Evangelical leader Luis Palau discusses his old friend and fellow Argentine native, Pope Francis, in a new interview at Christianity Today. A few excerpts that stood out to me:
He’s a very Bible-centered man, a very Jesus Christ-centered man. He’s more spiritual than he is administrative, although he’s going to have to exercise his administrative skills now! But personally, he is more known for his personal love for Christ. He’s really centered on Jesus and the Gospel, the pure Gospel.
We’ll see what the effects will be for international relationships and openness, because he’s not a manipulator. He’s a straightforward, straight-shooting person. He says what he thinks and he does it sincerely.
Although he’s gentle, he has strong moral convictions and he stands by them even if he has to confront the government. And he’s done it before. With the evangelical community, it was a very big day when we realized that he really was open, that he has great respect for Bible-believing Christians, and that he basically sides with them. … They work together. That takes courage. That takes respect. It takes conviction. So the leaders of the evangelical church in Argentina have a high regard for him, simply because of his personal lifestyle, his respect, his reaching out and spending time with them privately.
On Pope Francis’s concern for the poor and the youth of Argentina:
The fact that he is inclined toward the poor doesn’t mean he’s a revolutionary church leader. He does not engage in class warfare.… He is for the poor, he works for them … but it isn’t by exacerbating emotions or through the old liberation theology. It isn’t that at all in his case.
In our conversations through the years, he was always especially concerned for the young people…. His bias toward the poor is rightly being pushed heavily. But in personal conversations, my memory is more for the young people in Argentina, who simply have become secular. Every time we talked about the state of Christianity in the world, he would bring up secularization and the distancing of the church from the young generation. …
One day we were on the way to a campaign … and he and I met for a word of prayer and I asked for a word of counsel. He said, ‘Give those young people the gospel. … They need to hear the pure gospel.’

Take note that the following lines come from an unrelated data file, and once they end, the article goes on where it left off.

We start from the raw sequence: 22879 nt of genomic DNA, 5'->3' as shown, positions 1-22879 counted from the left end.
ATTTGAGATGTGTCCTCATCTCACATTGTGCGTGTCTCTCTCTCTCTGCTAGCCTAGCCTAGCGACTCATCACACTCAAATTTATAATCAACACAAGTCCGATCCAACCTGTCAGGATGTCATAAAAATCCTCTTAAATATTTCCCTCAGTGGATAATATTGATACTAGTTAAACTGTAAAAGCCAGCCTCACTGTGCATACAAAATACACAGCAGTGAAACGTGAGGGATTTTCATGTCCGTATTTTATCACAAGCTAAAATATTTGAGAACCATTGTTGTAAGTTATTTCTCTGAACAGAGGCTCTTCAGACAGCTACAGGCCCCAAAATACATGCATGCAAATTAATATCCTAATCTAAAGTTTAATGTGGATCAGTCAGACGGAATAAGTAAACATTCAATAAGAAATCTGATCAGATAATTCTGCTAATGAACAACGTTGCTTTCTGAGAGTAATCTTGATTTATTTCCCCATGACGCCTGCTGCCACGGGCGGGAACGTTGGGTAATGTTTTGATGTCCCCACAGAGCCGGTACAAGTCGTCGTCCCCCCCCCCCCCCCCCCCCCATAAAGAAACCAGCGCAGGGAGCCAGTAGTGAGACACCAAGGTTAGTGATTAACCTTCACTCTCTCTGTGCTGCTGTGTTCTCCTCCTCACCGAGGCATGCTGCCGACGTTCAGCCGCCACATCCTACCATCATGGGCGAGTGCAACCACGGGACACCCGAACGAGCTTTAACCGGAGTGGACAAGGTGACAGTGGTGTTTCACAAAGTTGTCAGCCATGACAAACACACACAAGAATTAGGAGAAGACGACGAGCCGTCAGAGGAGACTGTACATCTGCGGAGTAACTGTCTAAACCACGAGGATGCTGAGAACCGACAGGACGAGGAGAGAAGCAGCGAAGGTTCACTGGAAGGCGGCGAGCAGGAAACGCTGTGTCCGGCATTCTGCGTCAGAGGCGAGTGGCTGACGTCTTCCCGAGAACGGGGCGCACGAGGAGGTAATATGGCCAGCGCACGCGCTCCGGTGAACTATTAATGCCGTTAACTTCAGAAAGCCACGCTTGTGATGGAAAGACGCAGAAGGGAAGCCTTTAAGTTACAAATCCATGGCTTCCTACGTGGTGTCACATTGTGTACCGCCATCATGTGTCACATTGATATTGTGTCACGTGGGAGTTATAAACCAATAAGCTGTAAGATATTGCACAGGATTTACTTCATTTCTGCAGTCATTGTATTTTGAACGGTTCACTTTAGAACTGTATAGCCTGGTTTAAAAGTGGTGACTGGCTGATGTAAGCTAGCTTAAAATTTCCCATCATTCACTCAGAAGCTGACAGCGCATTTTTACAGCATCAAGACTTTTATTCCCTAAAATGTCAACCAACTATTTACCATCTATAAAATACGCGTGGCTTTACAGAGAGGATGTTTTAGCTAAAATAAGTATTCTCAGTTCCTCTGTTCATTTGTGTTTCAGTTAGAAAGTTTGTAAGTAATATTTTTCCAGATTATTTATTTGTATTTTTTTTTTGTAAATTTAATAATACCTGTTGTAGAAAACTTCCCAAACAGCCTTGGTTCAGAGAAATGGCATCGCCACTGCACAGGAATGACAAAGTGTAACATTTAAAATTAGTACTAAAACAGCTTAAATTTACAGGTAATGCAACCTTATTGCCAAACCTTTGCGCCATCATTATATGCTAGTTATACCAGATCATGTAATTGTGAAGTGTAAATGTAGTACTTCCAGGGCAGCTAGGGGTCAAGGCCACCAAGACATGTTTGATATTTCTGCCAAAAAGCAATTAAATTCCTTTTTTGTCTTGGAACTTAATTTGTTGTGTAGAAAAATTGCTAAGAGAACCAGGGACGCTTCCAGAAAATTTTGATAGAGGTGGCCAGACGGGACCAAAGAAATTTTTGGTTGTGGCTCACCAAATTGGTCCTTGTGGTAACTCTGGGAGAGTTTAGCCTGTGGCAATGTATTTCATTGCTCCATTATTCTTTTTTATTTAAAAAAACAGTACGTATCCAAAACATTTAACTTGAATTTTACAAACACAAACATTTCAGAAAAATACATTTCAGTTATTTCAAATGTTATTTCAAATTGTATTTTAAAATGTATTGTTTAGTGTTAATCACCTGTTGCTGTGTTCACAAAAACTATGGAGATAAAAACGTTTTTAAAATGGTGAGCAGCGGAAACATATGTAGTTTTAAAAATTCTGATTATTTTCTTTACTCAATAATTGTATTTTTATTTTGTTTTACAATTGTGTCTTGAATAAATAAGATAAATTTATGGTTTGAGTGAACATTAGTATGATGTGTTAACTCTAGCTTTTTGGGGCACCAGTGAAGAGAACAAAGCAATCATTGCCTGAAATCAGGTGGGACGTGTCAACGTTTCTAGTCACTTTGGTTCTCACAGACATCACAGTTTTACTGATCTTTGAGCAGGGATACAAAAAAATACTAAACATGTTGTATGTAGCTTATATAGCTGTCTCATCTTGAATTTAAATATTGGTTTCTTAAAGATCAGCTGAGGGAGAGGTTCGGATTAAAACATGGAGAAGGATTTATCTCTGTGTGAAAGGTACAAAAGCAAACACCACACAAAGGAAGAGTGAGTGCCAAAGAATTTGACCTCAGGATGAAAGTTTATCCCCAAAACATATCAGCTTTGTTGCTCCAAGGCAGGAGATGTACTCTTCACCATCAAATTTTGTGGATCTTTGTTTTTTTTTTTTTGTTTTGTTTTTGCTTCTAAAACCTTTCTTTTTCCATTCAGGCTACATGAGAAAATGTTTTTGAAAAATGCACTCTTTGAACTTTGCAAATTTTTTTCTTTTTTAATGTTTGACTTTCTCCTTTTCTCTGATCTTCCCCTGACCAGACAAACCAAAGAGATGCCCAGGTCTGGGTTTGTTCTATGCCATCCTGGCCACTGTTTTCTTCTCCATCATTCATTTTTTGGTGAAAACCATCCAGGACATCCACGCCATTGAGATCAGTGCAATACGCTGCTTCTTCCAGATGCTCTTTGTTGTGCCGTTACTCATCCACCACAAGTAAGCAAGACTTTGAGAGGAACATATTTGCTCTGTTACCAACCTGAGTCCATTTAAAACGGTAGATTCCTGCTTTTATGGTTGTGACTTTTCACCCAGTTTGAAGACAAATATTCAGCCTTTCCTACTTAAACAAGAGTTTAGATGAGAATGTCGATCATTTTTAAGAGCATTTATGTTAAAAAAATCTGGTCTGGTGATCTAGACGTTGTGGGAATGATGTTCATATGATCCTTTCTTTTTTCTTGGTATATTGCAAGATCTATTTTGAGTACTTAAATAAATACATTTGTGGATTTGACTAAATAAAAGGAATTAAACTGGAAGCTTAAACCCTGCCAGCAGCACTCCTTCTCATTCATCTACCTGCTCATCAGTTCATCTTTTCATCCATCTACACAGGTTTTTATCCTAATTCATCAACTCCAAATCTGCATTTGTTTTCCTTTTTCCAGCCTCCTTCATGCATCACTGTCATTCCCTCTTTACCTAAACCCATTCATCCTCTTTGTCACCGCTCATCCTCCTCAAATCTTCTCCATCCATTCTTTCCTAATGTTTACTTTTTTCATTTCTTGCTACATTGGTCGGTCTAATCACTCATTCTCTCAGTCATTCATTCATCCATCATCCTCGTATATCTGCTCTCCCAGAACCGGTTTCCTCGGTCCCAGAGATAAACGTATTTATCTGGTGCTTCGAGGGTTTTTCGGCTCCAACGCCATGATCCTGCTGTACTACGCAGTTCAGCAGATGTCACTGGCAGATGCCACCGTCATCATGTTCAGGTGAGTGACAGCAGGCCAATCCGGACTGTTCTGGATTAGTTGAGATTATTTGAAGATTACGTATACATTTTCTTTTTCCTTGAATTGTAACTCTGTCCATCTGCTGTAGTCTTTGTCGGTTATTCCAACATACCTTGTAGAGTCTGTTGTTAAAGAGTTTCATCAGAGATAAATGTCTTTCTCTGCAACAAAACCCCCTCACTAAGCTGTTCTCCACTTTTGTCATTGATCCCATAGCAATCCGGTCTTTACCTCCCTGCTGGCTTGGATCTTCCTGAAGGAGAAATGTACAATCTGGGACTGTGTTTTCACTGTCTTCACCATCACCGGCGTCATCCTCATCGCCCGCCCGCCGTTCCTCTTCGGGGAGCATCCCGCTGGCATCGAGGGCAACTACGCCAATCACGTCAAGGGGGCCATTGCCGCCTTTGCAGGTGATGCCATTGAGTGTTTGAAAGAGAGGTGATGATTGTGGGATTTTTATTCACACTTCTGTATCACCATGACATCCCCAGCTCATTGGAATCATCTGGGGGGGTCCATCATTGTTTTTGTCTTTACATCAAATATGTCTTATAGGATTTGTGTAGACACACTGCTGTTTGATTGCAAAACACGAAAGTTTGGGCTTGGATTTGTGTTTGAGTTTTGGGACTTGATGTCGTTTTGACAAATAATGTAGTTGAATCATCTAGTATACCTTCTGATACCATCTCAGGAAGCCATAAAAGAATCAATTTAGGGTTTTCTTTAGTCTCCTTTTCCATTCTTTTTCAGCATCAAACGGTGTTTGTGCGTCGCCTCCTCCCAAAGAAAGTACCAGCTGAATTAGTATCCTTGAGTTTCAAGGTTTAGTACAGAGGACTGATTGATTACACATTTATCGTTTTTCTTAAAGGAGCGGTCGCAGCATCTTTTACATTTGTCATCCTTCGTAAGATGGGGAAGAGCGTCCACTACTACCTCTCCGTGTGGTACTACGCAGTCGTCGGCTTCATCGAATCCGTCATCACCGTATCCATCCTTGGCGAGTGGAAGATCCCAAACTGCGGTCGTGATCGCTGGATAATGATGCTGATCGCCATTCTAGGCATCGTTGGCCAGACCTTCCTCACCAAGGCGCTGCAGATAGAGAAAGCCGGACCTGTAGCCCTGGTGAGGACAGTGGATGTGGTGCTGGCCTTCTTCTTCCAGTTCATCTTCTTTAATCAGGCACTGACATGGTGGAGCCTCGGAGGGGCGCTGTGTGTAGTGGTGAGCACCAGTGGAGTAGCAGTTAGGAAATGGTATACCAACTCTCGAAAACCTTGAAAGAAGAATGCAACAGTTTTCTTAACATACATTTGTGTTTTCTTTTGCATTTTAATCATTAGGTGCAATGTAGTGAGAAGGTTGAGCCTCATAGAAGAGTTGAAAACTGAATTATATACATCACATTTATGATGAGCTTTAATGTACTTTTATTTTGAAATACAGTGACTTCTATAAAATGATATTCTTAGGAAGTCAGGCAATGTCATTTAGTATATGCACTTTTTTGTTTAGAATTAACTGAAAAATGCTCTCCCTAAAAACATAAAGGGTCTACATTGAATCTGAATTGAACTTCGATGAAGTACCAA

Pope Francis and Evangelicals
I think we’ll see a papacy that will make relations easier and lessen tensions. It doesn’t mean [evangelicals and Catholics] will agree on every angle; that should be said. He is the Roman Catholic pope, and there are issues that need to be talked about, prayed about, looked at the Bible about. … Those differences in doctrine are there, but when there’s a proper attitude toward one another and to the word of God, and you take it seriously, light comes from the Lord.
… There will be no confrontational style….He has proved it over and over in his term as the cardinal of Argentina. There was more building bridges and showing respect, knowing the differences, but majoring on what we can agree on: on the divinity of Jesus, his virgin birth, his resurrection, the second coming.
One day I said to him, ‘You seem to love the Bible a lot,’ and he said, ‘You know, my financial manager [for the Archdiocese of Buenos Aires] … is an evangelical Christian.’ I said, ‘Why would that be?’ And he said, ‘Well, I can trust him, and we spend hours reading the Bible and praying and drinking maté [an Argentine green tea].’ People do that with their friends, share and pass the mate, and every day when he was in town, which was often, after lunch he and his financial manager would sit together, read the Bible, pray, and drink maté. To me, he was making a point [about his relationship with evangelicals] by telling me that: trust and friendship.